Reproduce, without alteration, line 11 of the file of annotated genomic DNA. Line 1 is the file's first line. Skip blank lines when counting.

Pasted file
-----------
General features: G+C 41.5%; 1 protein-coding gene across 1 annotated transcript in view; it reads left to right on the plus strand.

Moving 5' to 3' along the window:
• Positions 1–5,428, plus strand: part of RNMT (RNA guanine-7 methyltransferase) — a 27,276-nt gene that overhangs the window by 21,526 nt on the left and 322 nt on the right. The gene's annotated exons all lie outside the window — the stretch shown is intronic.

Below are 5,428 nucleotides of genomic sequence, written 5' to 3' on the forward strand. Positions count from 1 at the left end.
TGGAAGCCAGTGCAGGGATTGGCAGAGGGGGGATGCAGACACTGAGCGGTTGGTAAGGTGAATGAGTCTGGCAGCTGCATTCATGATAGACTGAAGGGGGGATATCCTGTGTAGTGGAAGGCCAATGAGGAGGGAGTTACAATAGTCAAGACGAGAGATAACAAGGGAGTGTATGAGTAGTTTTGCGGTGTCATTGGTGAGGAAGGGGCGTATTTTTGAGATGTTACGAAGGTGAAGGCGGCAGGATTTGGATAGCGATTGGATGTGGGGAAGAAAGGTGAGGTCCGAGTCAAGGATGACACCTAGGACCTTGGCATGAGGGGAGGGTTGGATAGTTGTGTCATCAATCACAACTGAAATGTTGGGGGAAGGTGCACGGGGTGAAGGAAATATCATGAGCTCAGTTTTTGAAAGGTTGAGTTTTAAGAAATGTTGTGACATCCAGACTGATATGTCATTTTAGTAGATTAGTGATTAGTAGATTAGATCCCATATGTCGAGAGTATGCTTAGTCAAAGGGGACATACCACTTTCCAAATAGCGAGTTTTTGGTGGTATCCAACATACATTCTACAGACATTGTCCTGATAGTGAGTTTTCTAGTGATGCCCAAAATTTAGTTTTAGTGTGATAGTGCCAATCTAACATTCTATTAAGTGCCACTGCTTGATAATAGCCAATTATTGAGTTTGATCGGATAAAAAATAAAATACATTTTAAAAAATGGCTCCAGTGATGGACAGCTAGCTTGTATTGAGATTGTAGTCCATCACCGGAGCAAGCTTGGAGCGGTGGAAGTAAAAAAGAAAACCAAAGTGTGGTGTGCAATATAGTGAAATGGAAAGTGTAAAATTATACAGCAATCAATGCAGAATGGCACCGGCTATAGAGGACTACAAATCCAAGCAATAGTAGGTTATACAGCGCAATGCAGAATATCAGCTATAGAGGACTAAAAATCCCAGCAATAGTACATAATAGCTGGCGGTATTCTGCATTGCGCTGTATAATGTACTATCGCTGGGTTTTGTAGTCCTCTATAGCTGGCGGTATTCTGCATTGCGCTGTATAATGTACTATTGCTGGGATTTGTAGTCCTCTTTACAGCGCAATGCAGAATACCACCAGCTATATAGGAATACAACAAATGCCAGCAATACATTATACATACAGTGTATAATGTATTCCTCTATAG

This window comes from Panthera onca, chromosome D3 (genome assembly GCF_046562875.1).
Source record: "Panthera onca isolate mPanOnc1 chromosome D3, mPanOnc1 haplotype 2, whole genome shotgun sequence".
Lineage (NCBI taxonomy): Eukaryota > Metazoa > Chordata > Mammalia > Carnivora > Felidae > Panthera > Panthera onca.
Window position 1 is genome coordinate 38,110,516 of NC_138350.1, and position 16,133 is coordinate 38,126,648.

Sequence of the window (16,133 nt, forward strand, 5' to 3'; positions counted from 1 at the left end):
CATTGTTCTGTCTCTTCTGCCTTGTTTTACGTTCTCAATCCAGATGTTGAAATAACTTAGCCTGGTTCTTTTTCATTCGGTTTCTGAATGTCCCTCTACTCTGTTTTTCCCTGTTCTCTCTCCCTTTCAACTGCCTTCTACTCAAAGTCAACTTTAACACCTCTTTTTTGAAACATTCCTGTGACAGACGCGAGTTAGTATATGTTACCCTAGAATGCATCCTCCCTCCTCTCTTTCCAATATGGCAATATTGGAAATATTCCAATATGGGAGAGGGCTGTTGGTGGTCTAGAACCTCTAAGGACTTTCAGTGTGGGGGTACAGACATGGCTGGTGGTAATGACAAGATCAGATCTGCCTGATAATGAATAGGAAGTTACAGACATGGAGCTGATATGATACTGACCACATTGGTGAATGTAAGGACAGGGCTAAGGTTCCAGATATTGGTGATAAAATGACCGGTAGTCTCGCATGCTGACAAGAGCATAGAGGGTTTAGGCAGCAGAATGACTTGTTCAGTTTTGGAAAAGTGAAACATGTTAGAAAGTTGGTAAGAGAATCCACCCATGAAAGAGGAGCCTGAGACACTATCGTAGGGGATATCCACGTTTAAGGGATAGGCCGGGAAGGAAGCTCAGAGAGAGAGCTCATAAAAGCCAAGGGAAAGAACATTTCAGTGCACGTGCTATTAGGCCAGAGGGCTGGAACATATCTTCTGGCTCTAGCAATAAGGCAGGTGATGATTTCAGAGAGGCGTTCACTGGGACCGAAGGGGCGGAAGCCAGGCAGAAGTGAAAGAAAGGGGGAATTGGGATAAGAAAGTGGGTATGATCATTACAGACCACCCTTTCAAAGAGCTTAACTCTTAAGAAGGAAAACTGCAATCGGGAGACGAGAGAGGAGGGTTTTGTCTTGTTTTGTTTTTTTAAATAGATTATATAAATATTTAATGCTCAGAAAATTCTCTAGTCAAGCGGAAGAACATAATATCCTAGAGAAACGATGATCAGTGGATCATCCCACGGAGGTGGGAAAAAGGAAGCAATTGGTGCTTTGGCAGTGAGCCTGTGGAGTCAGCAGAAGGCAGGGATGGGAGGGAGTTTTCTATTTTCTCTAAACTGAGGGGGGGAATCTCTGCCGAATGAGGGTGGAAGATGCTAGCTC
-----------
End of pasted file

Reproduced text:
CATTGTTCTGTCTCTTCTGCCTTGTTTTACGTTCTCAATCCAGATGTTGAAATAACTTAGCCTGGTTCTTTTTCATTCGGTTTCTGAATGTCCCTCTACTCTGTTTTTCCCTGTTCTCTCTCCCTTTCAACTGCCTTCTACTCAAAGTCAACTTTAACACCTCTTTTTTGAAACATTCCTGTGACAGACGCGAGTTAGTATATGTTACCCTAGAATGCATCCTCCCTCCTCTCTTTCCAATATGGCAATATTGGAAATATTCCAATATGGGAGAGGGCTGTTGGTGGTCTAGAACCTCTAAGGACTTTCAGTGTGGGGGTACAGACATGGCTGGTGGTAATGACAAGATCAGATCTGCCTGATAATGAATAGGAAGTTACAGACATGGAGCTGATATGATACTGACCACATTGGTGAATGTAAGGACAGGGCTAAGGTTCCAGATATTGGTGATAAAATGACCGGTAGTCTCGCATGCTGACAAGAGCATAGAGGGTTTAGGCAGCAGAATGACTTGTTCAGTTTTGGAAAAGTGAAACATGTTAGAAAGTTGGTAAGAGAATCCACCCATGAAAGAGGAGCCTGAGACACTATCGTAGGGGATATCCACGTTTAAGGGATAGGCCGGGAAGGAAGCTCAGAGAGAGAGCTCATAAAAGCCAAGGGAAAGAACATTTCAGTGCACGTGCTATTAGGCCAGAGGGCTGGAACATATCTTCTGGCTCTAGCAATAAGGCAGGTGATGATTTCAGAGAGGCGTTCACTGGGACCGAAGGGGCGGAAGCCAGGCAGAAGTGAAAGAAAGGGGGAATTGGGATAAGAAAGTGGGTATGATCATTACAGACCACCCTTTCAAAGAGCTTAACTCTTAAGAAGGAAAACTGCAATCGGGAGACGAGAGAGGAGGGTTTTGTCTTGTTTTGTTTTTTTAAATAGATTATATAAATATTTAATGCTCAGAAAATTCTCTAGTCAAGCGGAAGAACATAATATCCTAGAGAAACGATGATCAGTGGATCATCCCACGGAGGTGGGAAAAAGGAAGCAATTGGTGCTTTGGCAGTGAGCCTGTGGAGTCAGCAGAAGGCAGGGATGGGAGGGAGTTTTCTATTTTCTCTAAACTGAGGGGGGGAATCTCTGCCGAATGAGGGTGGAAGATGCTAGCTC